A Legal Firm Dedicated To


  1. Home
  2.  – 
  3. Business Bankruptcy
  4.  – Understanding bankruptcy options for business partnerships

Understanding bankruptcy options for business partnerships

On Behalf of | Feb 23, 2024 | Business Bankruptcy |

Starting the conversation about bankruptcy can be difficult. It’s tough to think about ending a business you’ve worked hard to build. You might even start to question if business ownership is really for you. But remember, every business faces challenges. Don’t let these hurdles stop you from pursuing your goals. There are several options available to either keep your business going or allow for a graceful exit if the burden becomes too heavy.

Chapter 7 and your partnership

Chapter 7 bankruptcy, often referred to as liquidation bankruptcy, could be an appropriate path if there’s no realistic chance for your business to recover. It allows you to close your business and liquidate its assets to pay off debts. However, if you’re in a partnership, there’s a significant caveat: a partnership doesn’t have a separate legal status like corporations or LLCs do. This means that the financial responsibilities of the business directly impact you and your partners.

This personal liability suggests that if your company’s assets fail to cover all its financial obligations, creditors could potentially go after your personal assets to meet these obligations. In Florida, certain personal assets may be protected under state law, such as homestead property and specific personal properties. However, unprotected assets could be at risk, including additional real estate holdings and those not exempted.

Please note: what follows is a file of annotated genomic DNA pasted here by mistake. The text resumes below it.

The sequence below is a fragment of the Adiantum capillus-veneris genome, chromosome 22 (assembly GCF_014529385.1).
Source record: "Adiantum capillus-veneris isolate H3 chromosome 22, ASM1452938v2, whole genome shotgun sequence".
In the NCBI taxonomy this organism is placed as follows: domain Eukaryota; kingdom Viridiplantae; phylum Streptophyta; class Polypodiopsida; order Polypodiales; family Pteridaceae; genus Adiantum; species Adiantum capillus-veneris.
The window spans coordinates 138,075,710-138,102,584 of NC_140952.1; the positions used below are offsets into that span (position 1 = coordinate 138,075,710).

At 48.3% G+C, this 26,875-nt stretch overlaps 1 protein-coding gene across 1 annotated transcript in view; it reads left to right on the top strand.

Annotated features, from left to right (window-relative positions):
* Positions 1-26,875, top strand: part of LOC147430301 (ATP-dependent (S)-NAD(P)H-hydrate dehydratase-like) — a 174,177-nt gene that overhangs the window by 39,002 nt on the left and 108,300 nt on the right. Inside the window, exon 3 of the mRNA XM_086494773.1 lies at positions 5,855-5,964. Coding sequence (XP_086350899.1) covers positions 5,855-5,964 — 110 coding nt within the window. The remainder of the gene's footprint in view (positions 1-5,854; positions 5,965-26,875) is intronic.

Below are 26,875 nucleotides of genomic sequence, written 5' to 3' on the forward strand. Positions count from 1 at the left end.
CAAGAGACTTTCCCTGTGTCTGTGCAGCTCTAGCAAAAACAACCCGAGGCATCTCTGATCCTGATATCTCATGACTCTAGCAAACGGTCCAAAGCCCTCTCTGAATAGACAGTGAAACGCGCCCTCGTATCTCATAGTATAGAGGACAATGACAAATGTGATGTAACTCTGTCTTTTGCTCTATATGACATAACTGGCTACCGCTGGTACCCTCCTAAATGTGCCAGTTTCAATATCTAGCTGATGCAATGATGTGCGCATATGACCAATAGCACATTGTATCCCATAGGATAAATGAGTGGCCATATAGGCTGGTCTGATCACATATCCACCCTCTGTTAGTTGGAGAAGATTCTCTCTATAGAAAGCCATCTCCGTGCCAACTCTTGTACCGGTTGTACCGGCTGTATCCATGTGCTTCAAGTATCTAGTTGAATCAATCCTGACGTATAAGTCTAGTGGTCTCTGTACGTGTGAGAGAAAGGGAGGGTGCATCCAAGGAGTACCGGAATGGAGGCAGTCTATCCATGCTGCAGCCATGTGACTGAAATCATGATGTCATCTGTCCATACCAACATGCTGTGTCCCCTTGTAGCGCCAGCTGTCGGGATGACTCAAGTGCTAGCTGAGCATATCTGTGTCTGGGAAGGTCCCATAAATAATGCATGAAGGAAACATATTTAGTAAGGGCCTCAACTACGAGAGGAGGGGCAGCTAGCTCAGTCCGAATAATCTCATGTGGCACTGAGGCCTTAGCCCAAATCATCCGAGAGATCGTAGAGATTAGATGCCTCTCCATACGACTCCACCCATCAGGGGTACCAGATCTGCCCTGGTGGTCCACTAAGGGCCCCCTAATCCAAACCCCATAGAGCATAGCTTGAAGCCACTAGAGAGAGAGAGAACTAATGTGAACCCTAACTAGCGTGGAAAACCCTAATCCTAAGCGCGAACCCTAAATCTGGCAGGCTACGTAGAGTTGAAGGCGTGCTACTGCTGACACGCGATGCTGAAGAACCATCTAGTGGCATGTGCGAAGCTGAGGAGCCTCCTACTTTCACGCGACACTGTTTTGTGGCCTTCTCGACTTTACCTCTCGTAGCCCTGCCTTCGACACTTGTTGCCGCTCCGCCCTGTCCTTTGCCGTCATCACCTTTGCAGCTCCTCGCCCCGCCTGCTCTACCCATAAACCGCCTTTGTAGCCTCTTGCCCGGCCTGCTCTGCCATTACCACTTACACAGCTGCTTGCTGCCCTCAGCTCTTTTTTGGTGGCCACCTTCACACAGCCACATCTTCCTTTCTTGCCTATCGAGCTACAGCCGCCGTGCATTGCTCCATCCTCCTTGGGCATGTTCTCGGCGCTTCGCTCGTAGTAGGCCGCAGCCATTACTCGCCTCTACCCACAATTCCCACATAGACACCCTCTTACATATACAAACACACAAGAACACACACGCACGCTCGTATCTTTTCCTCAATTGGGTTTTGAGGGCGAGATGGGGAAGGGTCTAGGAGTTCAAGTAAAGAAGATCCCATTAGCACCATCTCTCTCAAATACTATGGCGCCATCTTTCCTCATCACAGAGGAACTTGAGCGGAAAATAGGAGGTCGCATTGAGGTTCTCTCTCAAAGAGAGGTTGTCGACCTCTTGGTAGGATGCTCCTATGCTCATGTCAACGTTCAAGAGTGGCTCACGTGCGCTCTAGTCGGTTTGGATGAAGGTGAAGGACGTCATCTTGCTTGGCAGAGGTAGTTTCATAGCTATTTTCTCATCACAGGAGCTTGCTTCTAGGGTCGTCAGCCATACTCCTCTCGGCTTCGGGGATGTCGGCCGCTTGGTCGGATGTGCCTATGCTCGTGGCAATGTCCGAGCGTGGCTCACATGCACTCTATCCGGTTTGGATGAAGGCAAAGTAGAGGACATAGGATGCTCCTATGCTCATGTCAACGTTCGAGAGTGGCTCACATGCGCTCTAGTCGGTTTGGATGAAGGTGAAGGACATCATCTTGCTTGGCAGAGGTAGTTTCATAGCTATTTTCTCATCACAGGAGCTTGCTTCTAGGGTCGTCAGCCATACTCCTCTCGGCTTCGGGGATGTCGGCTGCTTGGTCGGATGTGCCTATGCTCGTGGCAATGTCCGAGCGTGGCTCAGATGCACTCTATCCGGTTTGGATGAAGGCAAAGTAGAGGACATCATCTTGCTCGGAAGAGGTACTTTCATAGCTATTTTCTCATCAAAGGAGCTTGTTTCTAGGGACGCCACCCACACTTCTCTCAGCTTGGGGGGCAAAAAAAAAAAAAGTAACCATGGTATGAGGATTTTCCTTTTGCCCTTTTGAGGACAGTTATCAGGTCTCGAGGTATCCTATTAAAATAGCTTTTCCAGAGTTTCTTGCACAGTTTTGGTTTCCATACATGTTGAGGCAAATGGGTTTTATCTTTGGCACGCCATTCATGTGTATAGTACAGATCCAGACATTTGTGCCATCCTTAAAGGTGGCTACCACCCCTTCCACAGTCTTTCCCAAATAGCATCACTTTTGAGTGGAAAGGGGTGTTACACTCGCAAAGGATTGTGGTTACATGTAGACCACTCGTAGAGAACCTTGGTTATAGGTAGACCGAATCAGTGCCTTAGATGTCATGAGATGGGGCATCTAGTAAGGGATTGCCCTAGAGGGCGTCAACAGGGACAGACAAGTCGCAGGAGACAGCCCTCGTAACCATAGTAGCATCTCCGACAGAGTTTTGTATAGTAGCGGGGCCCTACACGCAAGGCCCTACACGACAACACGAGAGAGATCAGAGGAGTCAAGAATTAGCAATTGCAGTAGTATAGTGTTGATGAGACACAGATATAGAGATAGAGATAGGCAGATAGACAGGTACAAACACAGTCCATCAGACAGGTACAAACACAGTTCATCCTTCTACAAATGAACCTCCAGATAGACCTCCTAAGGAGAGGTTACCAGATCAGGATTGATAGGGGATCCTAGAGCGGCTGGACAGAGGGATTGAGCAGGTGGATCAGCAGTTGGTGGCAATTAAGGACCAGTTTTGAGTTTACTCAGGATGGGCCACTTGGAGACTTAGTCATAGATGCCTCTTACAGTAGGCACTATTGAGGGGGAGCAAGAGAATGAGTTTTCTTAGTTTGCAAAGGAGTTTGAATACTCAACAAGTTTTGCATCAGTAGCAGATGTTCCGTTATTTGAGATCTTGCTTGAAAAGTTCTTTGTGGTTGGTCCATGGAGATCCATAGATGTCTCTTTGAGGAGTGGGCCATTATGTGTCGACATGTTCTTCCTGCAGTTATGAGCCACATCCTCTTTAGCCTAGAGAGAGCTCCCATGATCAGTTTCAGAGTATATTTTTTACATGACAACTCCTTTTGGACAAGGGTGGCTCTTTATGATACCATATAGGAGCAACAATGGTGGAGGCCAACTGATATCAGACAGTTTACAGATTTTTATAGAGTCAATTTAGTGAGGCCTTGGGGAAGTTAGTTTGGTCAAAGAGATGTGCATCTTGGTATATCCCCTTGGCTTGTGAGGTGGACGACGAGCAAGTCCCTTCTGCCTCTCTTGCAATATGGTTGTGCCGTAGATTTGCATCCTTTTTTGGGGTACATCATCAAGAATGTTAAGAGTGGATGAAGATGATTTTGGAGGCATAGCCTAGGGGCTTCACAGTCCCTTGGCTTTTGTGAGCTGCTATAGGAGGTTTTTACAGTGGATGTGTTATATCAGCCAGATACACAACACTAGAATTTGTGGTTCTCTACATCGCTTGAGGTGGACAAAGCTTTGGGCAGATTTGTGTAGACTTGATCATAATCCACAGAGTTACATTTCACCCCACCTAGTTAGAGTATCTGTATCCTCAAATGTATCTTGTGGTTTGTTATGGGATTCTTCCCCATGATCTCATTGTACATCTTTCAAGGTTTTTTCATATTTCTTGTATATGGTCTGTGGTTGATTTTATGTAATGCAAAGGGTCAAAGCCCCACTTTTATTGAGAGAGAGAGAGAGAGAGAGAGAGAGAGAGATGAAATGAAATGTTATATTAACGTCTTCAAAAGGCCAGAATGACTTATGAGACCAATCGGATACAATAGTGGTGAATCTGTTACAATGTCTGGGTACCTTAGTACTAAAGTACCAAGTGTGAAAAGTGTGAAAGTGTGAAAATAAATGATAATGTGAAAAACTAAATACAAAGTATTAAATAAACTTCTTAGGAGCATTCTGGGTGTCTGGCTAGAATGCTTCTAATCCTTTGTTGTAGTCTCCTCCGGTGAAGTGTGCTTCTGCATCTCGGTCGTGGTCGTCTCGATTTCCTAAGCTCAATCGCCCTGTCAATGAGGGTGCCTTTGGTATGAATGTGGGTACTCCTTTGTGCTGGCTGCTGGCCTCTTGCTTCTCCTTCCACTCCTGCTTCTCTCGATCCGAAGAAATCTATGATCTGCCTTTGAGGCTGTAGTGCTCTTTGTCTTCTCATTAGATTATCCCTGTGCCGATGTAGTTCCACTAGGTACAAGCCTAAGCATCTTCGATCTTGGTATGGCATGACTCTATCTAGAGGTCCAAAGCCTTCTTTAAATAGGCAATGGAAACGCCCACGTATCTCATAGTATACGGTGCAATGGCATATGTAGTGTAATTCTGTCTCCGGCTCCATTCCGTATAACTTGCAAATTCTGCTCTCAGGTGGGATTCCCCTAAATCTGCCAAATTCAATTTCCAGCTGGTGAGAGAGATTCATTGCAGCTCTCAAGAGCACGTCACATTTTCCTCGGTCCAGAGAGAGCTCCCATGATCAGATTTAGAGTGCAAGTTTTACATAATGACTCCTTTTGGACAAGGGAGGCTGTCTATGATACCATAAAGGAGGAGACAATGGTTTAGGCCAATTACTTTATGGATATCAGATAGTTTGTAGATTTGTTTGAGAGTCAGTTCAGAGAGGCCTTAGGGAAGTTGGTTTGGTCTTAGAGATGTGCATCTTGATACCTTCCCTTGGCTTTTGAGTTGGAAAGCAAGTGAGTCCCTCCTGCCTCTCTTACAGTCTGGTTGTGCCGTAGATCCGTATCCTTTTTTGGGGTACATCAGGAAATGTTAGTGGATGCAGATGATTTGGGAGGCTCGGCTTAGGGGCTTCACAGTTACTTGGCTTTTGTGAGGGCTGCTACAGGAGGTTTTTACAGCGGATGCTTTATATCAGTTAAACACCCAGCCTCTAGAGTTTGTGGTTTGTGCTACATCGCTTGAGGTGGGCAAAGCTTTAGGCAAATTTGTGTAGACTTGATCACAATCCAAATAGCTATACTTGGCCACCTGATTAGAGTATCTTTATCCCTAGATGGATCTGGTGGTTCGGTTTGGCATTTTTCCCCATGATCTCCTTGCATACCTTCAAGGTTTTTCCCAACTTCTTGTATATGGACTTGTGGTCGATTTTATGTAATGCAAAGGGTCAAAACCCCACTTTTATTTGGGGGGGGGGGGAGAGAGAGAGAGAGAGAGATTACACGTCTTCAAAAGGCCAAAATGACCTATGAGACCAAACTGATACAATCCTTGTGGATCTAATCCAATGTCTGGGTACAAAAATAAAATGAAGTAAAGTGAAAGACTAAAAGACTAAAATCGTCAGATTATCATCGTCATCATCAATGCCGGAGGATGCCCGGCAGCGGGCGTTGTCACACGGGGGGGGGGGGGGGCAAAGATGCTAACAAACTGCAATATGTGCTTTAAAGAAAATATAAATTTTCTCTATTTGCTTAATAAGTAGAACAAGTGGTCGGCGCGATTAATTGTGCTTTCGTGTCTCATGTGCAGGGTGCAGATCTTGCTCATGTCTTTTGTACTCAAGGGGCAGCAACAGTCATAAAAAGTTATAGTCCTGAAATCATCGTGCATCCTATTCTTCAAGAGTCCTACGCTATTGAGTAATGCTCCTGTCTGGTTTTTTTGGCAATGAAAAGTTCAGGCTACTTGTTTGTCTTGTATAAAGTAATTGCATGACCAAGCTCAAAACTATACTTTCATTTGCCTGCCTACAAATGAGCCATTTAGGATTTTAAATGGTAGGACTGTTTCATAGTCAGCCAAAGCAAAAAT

Chapter 11 implications

On the other hand, you might want to consider Chapter 11 bankruptcy, which is often referred to as reorganization bankruptcy. Here, you can focus your efforts on restructuring your debts. This might be a more fitting choice if you and your partners believe that the company can survive with a reduction or restructuring of its debts.

But you have to show that your business has a viable future and that the proposed restructuring plan is in the best interest of your creditors. Your creditors must accept your proposed plan and the bankruptcy court must approve it. Once approved, you can start implementing the plan and gradually pay off your debts.

Seeking legal counsel

Each type of bankruptcy comes with its own set of advantages and disadvantages. The decision to choose between Chapter 7 and Chapter 11 should be based on the circumstances and future prospects of your partnership. So, in navigating these complexities, it could be beneficial to seek an attorney to help protect your interests. Rebuilding a business takes time, but with the right knowledge and guidance, you can chart a path forward.